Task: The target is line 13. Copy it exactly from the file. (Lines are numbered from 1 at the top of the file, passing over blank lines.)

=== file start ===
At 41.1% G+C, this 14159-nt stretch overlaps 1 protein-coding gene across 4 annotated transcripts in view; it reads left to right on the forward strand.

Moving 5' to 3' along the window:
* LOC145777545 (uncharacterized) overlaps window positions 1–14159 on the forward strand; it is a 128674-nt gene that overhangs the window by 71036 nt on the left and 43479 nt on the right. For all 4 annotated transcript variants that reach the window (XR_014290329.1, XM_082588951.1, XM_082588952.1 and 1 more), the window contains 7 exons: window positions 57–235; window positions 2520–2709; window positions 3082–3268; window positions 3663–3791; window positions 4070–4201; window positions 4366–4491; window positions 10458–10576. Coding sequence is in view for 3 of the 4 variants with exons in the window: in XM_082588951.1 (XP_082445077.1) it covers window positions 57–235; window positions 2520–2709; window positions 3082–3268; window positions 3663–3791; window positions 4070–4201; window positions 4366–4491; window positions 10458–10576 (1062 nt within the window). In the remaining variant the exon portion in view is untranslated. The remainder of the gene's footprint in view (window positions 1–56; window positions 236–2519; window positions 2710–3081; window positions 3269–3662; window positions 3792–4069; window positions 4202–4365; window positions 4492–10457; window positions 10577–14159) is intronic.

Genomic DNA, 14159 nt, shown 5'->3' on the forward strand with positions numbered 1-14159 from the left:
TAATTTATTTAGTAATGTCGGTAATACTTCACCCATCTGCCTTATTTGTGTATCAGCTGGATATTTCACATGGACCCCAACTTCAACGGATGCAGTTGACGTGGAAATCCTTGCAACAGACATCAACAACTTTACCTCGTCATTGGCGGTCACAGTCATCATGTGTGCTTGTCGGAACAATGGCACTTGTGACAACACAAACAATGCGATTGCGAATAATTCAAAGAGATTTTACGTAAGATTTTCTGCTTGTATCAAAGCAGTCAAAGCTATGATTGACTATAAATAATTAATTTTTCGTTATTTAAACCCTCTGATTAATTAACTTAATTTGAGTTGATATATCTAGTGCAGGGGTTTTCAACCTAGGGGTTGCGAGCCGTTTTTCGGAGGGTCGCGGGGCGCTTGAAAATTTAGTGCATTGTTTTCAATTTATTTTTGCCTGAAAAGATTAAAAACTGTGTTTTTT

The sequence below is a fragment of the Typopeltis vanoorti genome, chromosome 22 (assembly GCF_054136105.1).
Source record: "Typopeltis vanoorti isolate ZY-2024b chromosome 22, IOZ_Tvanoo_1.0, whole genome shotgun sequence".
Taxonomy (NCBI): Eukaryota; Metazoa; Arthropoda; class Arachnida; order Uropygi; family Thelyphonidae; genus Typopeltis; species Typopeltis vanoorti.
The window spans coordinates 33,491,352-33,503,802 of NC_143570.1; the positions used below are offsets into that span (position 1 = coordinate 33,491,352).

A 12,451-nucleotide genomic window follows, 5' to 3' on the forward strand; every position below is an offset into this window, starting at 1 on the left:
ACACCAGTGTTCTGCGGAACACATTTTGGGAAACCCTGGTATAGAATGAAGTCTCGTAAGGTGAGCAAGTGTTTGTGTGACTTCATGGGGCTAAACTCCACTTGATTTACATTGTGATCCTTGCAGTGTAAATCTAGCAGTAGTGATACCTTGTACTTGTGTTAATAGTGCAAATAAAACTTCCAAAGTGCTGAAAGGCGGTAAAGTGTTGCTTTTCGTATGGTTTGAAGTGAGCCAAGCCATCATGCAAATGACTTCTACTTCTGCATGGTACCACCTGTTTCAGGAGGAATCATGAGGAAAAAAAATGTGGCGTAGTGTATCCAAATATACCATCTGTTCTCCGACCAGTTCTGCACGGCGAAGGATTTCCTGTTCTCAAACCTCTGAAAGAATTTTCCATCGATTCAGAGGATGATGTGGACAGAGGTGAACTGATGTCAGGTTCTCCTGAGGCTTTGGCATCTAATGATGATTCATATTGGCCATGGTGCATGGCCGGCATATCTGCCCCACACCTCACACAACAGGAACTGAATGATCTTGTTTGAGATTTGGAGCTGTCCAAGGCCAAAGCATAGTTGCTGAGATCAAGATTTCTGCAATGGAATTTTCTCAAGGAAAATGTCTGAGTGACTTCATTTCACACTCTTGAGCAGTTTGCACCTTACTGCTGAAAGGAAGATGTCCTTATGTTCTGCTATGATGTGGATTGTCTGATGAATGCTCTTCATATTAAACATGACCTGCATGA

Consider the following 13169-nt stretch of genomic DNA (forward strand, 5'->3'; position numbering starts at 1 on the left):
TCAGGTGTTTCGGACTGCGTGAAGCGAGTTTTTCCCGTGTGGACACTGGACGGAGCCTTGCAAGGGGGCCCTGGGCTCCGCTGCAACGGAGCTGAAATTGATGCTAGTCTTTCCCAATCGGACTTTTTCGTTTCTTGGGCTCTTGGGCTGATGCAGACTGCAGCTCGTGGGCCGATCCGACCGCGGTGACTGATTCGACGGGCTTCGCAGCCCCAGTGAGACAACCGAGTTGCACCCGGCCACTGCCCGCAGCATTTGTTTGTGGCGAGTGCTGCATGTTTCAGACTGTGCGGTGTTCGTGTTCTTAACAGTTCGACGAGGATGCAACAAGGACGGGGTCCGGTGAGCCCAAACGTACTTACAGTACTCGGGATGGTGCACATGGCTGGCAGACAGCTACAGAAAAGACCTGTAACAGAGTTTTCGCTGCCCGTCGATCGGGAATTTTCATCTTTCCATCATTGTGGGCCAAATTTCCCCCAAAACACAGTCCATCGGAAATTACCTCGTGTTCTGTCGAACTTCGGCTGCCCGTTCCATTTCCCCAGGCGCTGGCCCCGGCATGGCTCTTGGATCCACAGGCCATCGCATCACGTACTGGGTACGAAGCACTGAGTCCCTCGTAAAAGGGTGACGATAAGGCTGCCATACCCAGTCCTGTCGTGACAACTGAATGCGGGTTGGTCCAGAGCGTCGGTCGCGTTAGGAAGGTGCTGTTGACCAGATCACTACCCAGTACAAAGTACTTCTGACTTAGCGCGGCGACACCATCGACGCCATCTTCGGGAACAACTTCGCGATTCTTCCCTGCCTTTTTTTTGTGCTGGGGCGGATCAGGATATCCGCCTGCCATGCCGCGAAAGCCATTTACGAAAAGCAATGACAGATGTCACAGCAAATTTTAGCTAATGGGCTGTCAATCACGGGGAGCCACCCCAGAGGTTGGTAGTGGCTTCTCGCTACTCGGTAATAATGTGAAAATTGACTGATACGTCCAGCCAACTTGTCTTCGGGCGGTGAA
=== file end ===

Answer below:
TCAGGTGTTTCGGACTGCGTGAAGCGAGTTTTTCCCGTGTGGACACTGGACGGAGCCTTGCAAGGGGGCCCTGGGCTCCGCTGCAACGGAGCTGAAATTGATGCTAGTCTTTCCCAATCGGACTTTTTCGTTTCTTGGGCTCTTGGGCTGATGCAGACTGCAGCTCGTGGGCCGATCCGACCGCGGTGACTGATTCGACGGGCTTCGCAGCCCCAGTGAGACAACCGAGTTGCACCCGGCCACTGCCCGCAGCATTTGTTTGTGGCGAGTGCTGCATGTTTCAGACTGTGCGGTGTTCGTGTTCTTAACAGTTCGACGAGGATGCAACAAGGACGGGGTCCGGTGAGCCCAAACGTACTTACAGTACTCGGGATGGTGCACATGGCTGGCAGACAGCTACAGAAAAGACCTGTAACAGAGTTTTCGCTGCCCGTCGATCGGGAATTTTCATCTTTCCATCATTGTGGGCCAAATTTCCCCCAAAACACAGTCCATCGGAAATTACCTCGTGTTCTGTCGAACTTCGGCTGCCCGTTCCATTTCCCCAGGCGCTGGCCCCGGCATGGCTCTTGGATCCACAGGCCATCGCATCACGTACTGGGTACGAAGCACTGAGTCCCTCGTAAAAGGGTGACGATAAGGCTGCCATACCCAGTCCTGTCGTGACAACTGAATGCGGGTTGGTCCAGAGCGTCGGTCGCGTTAGGAAGGTGCTGTTGACCAGATCACTACCCAGTACAAAGTACTTCTGACTTAGCGCGGCGACACCATCGACGCCATCTTCGGGAACAACTTCGCGATTCTTCCCTGCCTTTTTTTTGTGCTGGGGCGGATCAGGATATCCGCCTGCCATGCCGCGAAAGCCATTTACGAAAAGCAATGACAGATGTCACAGCAAATTTTAGCTAATGGGCTGTCAATCACGGGGAGCCACCCCAGAGGTTGGTAGTGGCTTCTCGCTACTCGGTAATAATGTGAAAATTGACTGATACGTCCAGCCAACTTGTCTTCGGGCGGTGAA